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Still Life: Opeth, Katatonia @ Mayan Theater, 10/19/11

I will be the first to admit that a) I am not an audiophile as people expect me to be and b) I don’t have the greatest taste in music.

It took me a long time to ‘get’ Opeth. I had heard of them for years, but every time I tried to listen, I found it…confusing. This was not even remedied when I saw them live. It wasn’t until something compelled me to sit down with Blackwater Park and listen to it two times in a row that I finally understood that this was on a different level that a lot of what I’ve listened to, regardless of genre. Does that mean they are my favorite band? No. But I learned to appreciate Opeth and certain songs have made it into that ever-present but always changing personal soundtrack that runs in the background of my mind.

Once the tour launched on the east coast, Opethians spread the word that this setlist contained only songs with clean vocals. Granted, the album this tour supports, Heritage, is on the lighter side of previous works. However, the band is celebrating their 20th anniversary…and when the majority of their songs contain harsh vocals, the setlist choice dampened my interest in the show. Which figures; I didn’t appreciate the setlist I got at the last show at the time! In my opinion, the tour should probably have been billed as such, just to set expectations.

The morning of the show, I woke to a very gloomy LA, which matched my mood. Both never lifted all day; and as I stood in line for will call, I was just not feeling this show at all. But the giddy excitement of everyone around me proved to be contagious, and once inside I was a blank slate.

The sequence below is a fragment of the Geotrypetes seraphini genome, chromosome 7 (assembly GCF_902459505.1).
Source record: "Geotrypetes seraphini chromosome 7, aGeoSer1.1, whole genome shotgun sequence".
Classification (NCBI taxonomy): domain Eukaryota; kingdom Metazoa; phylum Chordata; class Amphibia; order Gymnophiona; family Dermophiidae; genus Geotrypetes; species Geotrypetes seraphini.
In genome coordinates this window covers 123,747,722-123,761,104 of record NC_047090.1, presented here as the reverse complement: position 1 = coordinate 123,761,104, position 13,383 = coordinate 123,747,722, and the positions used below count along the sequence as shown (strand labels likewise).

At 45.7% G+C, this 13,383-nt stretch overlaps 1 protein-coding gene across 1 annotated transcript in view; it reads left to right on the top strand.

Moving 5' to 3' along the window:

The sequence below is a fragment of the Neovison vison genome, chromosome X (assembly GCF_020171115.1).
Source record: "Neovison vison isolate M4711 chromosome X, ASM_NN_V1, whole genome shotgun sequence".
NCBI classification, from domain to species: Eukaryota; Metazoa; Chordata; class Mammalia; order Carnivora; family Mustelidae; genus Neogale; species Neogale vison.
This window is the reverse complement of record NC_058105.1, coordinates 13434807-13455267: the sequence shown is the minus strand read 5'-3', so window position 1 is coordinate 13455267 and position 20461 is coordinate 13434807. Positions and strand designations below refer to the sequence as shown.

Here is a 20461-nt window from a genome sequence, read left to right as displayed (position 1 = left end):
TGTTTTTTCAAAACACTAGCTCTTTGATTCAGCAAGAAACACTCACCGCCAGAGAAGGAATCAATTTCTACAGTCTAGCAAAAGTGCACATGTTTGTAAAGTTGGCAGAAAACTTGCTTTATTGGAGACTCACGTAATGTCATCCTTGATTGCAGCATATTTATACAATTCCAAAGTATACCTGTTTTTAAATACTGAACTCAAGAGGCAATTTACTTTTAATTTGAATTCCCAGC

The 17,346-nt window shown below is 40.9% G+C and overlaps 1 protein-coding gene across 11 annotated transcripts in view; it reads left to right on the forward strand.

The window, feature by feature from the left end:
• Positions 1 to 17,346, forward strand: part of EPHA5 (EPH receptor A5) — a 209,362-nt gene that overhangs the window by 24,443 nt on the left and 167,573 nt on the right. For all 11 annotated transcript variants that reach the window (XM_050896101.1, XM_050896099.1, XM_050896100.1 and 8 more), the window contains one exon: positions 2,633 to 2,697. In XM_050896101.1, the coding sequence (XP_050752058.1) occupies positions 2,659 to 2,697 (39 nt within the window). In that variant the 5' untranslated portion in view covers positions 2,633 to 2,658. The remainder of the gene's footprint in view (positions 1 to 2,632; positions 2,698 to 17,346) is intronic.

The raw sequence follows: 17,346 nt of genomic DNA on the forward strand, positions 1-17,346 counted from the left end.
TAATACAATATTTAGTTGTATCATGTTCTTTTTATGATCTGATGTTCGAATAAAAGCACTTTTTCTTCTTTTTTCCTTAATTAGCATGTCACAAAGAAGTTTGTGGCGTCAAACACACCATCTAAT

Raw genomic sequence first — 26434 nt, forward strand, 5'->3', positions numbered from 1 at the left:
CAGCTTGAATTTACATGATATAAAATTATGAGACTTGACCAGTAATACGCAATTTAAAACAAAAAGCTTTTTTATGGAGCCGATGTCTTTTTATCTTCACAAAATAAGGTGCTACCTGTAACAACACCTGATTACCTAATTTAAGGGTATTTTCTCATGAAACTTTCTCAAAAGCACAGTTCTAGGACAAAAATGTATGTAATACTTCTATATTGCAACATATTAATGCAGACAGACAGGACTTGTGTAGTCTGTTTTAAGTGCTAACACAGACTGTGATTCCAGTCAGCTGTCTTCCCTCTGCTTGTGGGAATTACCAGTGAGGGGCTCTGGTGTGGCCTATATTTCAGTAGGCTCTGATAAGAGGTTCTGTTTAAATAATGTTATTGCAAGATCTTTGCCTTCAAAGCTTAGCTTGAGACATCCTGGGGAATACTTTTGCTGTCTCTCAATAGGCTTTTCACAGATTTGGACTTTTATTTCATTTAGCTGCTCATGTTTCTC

I had never been to the Mayan Theater. It seemed a little Vegas-y; at first glance you’re like “cool…it looks all fancy and old” but then upon closer examination you see it is all a facade, and the decor is kind of ‘rent a Mayan themed party’ garish. I hate going to new venues I know nothing about because I have to learn all the ins and outs….you can’t take drinks on the floor here, I could not find the perfectly sloped spot to give me a good line of sight, etc.

Katatonia began shortly after I found a place to stand that I was ok with. I’ve only recently familiarized myself with them, but I’ve really liked what I know. They marry the heavy and the light very well. They’re the kind of band that had some of the uberfans around me outstretching their arms singing along eyes closed the whole time. Katatonia have some very perfectly timed guitar raises, but what caught my attention most of all was the vocalist. I’ve never seen someone spend almost the entire set singing behind their hair. It really was a bit like watching Cousin It. Katatonia, like Opeth and Enslaved, are also celebrating their 20th anniversary. The final two songs had the vocalist pick up a guitar and the lead guitarist switch to the harsher vocals of the older tracks. It was an odd way to end the set, a rewind button for them was a ramp up in heaviness for us.